Aestheticizing language: metapragmatic distance and unequal Englishes in Hong Kong

Jerry Won Lee, Christopher Joseph Jenks

Research output: Journal article publicationJournal articleAcademic researchpeer-review

4 Citations (Scopus)


While scholars in World Englishes have long acknowledged the inherent equality of varieties of Englishes spoken within and across different nations, unequal relations across Englishes persist through various means. One such way, as discussed in this article, is through the aestheticization of language, which we define as a process in which individuals evaluate a language resource or usage as aesthetically appealing on the basis of its stylistic, grammatical, or phonological ‘appearance.’ This study, based on classroom ethnography in Hong Kong, demonstrates that language aestheticization is an ideological commitment that sustains a speaker’s metapragmatic distance from English. Our analysis shows how aesthetic evaluations of language represent, and can exacerbate, social and linguistic inequalities. These findings contribute to current understandings of World Englishes in Asian contexts, in that metapragmatic distance is reflective of a complex interplay of ideology and access to dominant language resources.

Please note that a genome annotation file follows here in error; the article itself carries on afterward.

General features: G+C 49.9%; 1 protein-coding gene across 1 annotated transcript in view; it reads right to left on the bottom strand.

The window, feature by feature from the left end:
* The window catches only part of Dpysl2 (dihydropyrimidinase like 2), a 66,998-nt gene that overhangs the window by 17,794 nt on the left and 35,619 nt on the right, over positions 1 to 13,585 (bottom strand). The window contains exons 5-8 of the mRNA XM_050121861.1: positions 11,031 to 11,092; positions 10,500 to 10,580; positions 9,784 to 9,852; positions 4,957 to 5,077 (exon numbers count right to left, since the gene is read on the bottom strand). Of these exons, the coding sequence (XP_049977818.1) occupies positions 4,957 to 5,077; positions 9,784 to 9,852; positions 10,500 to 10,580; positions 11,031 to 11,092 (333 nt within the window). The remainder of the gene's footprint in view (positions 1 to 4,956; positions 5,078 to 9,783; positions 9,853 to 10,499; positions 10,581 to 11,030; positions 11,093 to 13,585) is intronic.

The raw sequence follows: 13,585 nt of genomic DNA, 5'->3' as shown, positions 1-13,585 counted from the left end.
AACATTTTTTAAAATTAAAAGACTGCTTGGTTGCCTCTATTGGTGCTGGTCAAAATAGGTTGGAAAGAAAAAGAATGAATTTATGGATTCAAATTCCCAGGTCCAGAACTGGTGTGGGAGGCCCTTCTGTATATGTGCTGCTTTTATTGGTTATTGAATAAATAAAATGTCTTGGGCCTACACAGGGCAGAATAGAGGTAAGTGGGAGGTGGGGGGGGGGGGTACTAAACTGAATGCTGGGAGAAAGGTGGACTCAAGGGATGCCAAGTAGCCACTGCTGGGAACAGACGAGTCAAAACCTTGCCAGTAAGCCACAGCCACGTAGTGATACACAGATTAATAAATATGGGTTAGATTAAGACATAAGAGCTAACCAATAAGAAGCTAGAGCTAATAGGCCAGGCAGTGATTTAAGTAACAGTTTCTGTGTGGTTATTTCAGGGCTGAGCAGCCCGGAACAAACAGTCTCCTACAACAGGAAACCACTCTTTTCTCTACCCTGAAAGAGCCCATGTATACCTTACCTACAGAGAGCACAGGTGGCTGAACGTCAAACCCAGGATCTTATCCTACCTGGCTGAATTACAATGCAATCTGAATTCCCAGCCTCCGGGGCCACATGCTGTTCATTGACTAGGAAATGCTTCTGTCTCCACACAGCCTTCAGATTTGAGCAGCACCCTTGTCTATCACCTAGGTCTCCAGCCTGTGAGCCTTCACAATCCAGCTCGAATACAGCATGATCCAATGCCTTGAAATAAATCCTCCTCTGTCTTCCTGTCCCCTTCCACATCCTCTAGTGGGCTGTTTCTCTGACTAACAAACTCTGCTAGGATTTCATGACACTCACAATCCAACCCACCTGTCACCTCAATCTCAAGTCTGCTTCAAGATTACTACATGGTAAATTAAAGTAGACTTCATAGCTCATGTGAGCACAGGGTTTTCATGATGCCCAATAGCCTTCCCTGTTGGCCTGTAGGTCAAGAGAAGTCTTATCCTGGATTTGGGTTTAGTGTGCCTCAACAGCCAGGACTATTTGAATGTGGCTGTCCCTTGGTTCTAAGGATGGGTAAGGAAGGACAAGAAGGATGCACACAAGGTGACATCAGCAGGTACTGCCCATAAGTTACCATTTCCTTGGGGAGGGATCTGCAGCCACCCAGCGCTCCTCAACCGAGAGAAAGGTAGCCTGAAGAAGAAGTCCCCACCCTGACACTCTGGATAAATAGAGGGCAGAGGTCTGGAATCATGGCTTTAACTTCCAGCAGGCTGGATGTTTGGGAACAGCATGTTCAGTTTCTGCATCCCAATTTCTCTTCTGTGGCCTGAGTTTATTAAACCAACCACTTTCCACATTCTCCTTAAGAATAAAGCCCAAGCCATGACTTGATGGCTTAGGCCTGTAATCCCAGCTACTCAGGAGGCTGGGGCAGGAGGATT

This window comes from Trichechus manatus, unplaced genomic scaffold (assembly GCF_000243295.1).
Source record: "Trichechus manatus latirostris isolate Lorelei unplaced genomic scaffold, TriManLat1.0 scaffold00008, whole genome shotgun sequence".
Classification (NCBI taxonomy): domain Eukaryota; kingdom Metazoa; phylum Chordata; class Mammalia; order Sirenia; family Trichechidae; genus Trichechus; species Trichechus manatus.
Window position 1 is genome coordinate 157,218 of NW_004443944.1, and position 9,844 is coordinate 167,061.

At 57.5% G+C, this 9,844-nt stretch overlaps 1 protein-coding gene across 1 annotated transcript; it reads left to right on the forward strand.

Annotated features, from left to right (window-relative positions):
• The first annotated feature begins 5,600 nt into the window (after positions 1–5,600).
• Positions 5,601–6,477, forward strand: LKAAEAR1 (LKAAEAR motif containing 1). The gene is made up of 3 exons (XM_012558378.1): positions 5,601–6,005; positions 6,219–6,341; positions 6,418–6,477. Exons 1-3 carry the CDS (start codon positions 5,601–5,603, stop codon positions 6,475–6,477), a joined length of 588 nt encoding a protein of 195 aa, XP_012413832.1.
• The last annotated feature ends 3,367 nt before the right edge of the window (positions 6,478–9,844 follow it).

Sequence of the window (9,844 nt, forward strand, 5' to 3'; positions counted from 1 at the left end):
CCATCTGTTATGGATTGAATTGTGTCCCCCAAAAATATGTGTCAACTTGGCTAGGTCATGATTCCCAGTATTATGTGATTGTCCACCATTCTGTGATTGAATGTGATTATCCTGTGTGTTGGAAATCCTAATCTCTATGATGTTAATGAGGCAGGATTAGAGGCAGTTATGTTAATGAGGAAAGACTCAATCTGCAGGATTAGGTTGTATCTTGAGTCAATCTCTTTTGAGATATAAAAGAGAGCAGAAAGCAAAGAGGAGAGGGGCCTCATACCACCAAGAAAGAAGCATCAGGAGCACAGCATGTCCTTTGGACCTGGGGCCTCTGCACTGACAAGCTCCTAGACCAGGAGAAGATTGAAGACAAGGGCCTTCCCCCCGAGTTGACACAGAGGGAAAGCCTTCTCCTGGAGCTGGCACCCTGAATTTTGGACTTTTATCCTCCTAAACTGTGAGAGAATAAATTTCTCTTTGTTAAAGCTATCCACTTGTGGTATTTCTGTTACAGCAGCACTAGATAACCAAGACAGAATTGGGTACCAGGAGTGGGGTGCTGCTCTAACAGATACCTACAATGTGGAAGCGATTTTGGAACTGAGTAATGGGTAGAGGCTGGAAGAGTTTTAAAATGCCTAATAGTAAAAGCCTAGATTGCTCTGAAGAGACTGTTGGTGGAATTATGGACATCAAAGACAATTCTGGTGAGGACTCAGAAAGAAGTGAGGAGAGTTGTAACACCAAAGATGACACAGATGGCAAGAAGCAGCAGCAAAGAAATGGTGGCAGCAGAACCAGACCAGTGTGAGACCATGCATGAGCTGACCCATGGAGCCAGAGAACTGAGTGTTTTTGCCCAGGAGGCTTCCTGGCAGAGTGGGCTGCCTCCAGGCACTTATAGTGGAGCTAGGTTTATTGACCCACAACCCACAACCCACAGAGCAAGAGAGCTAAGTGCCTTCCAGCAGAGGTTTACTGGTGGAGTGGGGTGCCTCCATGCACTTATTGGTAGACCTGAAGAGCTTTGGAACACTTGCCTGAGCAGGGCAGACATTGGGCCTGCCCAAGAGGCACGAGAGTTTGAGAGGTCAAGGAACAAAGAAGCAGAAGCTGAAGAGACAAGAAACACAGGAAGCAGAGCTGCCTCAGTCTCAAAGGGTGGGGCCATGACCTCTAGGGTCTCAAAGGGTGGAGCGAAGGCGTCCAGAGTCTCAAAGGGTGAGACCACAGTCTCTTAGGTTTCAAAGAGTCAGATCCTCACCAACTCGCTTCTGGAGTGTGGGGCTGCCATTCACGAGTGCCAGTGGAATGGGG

Original languageEnglish
Pages (from-to)1-14
Number of pages14
JournalAsian Englishes
Publication statusAccepted/In press - 25 Mar 2018


  • aesthetics
  • Hong Kong
  • language ideology
  • metapragmatics

ASJC Scopus subject areas

  • Language and Linguistics
  • Linguistics and Language

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